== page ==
Congress Allows Temporary Repeal of Federal Estate Tax — Immediate Review of Estate Planning Documents Critical
Estate Planning Alert
Estate tax planning is an important part of estate planning. Because Congress has allowed the federal estate tax to be repealed, the estate tax planning environment is now in turmoil.
The federal estate tax and the federal generation-skipping tax (GST) were repealed on December 31, 2009—for one calendar year. Both taxes will become effective again, automatically, on January 1, 2011. During the one-year gap, a new tax regime is in place. The estate planning documents of those who have them may not fully contemplate all of the possible ramifications of these tax changes. Following below are some of the issues should be considered, and possible courses of action which should be taken now.
2010 Tax Planning: How Much Needs to Be Done for One Year?
Should one die in 2010, his or her beneficiaries will receive the property bequeathed tax-free. However, the beneficiaries will inherit the decedent’s income tax basis related to such property. This means that a large capital gain may be passed on to the beneficiaries. Fortunately, each taxpayer may avoid up to $1.3 million of capital gains by using a special “step up” allowance under Internal Revenue Code Section 1022. A married individual may avoid an additional $3 million of capital gains related to property transferred directly to his or her spouse. Transfers to spouses must be outright or subject to a special qualified terminable interest trust, for the $3 million basis step up rule to apply.
Married persons whose estate planning documents do not anticipate the estate tax repeal should review those documents as soon as possible. If one has a typical "A/B" trust, i.e., a trust which may split into a marital trust and a credit shelter trust upon one's death, all of the trust's assets may be allocated to the credit shelter trust should he or she die in 2010. As a result, such an individual may fail to fully utilize the basis step up opportunities should he or she die in 2010. Further, such an individual’s marital trust as currently drafted may not meet the rules to allow for the $3 million step up.
Both married and single persons therefore need to document the basis in their assets. This should be done as soon as possible because locating the relevant information is often difficult and time-consuming.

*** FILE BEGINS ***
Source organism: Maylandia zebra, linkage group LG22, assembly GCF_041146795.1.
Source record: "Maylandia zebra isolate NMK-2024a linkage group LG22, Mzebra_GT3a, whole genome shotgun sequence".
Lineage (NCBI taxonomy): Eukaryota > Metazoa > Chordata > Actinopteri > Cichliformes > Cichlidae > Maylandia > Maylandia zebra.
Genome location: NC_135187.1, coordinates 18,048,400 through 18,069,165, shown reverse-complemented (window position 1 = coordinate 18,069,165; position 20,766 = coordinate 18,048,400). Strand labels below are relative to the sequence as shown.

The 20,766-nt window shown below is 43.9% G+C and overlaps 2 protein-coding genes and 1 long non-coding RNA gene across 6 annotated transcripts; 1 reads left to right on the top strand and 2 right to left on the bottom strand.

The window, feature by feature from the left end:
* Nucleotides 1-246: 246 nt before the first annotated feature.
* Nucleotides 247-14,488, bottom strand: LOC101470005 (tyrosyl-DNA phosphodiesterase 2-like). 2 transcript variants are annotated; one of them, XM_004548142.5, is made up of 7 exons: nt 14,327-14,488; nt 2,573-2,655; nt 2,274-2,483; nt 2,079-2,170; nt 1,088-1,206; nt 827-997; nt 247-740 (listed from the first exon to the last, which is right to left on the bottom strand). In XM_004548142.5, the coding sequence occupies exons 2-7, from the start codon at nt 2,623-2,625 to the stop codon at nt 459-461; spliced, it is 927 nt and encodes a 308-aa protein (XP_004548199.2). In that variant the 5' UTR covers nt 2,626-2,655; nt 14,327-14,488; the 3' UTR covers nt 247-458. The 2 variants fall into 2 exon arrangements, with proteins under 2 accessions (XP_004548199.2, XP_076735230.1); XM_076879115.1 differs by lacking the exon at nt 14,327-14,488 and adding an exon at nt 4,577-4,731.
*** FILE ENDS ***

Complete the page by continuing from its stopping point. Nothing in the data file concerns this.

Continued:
2011 and Future Estate Tax Planning
As mentioned, the federal estate tax and the GST will automatically become effective again on January 1, 2011. Both taxes will become permanent at that point. Unfortunately, each taxpayer will then only be allowed to transfer up to $1 million tax-free, and life insurance proceeds are included in this amount. Estate tax rates will be raised to 55 percent for large estates. Therefore, the federal government is on track to take a larger portion of estates than one might have imagined. The reduction of the tax-free amount from $3.5 million in 2009 to $1 million in 2011 may result in a significantly higher tax burden and a dramatic increase in the number of taxable estates.
The current estate planning documents of those who are single and die in 2011 may be adequate to deal with the changes set to take place in 2011, provided that those documents were adequate before the tax law changes. (If the documents were inadequate before the tax law changes, they will remain so until the ramifications of the changes are dealt with.) Married persons, however, need to closely look at their documents to ensure that their estate planning goals can still be met. Additionally, business transition and cash flow planning will become even more important in 2011 and future years for those who are business owners or real estate owners.
Most estate planners expect Congress to restore the federal estate tax and the GST retroactively. That said, Congress seems to have lost its footing of late, and no action appears imminent. Further, most estate planners never expected the estate tax repeal to become effective. One cannot rely on conventional wisdom when so much is at stake. Individuals therefore need to review their situations with a qualified estate tax planning advisor immediately.
Federal Gift Tax Remains in Effect
The federal gift tax still applies to all lifetime transfers. It applies in 2010, 2011 and thereafter. Each taxpayer is limited to taxable lifetime transfers totaling $1 million before a tax is actually imposed. However, taxable transfers must be reported annually. Exclusions for annual exclusion gifts (currently $13,000 per year per donee), medical gifts and tuition gifts remain in place. If the federal estate tax tax-free limit returns to $1 million in 2011, gifting will become even more important from a tax perspective than it has been in the last few years. Persons whose taxable estate will exceed $1 million in 2011 should consider developing a formal gifting plan now in anticipation of the 2011 estate tax law changes.
Necessary Action Steps
- Individuals need to review their estate planning documents with a qualified estate planning attorney to determine what actions, if any, need to be taken now.
- The documents needed to prove the income tax basis for each of an individual’s assets should be collected immediately.
This alert has been prepared by Hinshaw & Culbertson LLP to provide information on recent legal developments of interest to our readers. It is not intended to provide legal advice for a specific situation or to create an attorney-client relationship.